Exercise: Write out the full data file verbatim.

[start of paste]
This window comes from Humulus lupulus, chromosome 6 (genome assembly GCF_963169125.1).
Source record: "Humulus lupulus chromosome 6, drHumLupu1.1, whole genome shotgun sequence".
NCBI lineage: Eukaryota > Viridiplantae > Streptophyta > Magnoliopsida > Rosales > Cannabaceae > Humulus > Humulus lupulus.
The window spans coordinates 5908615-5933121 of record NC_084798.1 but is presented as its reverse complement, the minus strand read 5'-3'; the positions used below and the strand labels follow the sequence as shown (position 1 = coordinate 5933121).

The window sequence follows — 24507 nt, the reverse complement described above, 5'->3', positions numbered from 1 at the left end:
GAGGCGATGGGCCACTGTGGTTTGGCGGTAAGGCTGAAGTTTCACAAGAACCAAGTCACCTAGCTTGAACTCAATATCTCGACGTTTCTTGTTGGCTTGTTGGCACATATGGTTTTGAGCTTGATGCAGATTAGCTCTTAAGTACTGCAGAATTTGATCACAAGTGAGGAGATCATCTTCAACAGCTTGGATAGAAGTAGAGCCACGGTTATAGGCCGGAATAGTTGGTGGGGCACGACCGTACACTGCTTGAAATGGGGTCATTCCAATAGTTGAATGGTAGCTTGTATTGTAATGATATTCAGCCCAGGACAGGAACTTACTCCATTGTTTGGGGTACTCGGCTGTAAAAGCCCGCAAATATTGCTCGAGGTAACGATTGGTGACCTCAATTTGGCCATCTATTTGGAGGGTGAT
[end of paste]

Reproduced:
This window comes from Humulus lupulus, chromosome 6 (genome assembly GCF_963169125.1).
Source record: "Humulus lupulus chromosome 6, drHumLupu1.1, whole genome shotgun sequence".
NCBI lineage: Eukaryota > Viridiplantae > Streptophyta > Magnoliopsida > Rosales > Cannabaceae > Humulus > Humulus lupulus.
The window spans coordinates 5908615-5933121 of record NC_084798.1 but is presented as its reverse complement, the minus strand read 5'-3'; the positions used below and the strand labels follow the sequence as shown (position 1 = coordinate 5933121).

The window sequence follows — 24507 nt, the reverse complement described above, 5'->3', positions numbered from 1 at the left end:
GAGGCGATGGGCCACTGTGGTTTGGCGGTAAGGCTGAAGTTTCACAAGAACCAAGTCACCTAGCTTGAACTCAATATCTCGACGTTTCTTGTTGGCTTGTTGGCACATATGGTTTTGAGCTTGATGCAGATTAGCTCTTAAGTACTGCAGAATTTGATCACAAGTGAGGAGATCATCTTCAACAGCTTGGATAGAAGTAGAGCCACGGTTATAGGCCGGAATAGTTGGTGGGGCACGACCGTACACTGCTTGAAATGGGGTCATTCCAATAGTTGAATGGTAGCTTGTATTGTAATGATATTCAGCCCAGGACAGGAACTTACTCCATTGTTTGGGGTACTCGGCTGTAAAAGCCCGCAAATATTGCTCGAGGTAACGATTGGTGACCTCAATTTGGCCATCTATTTGGAGGGTGAT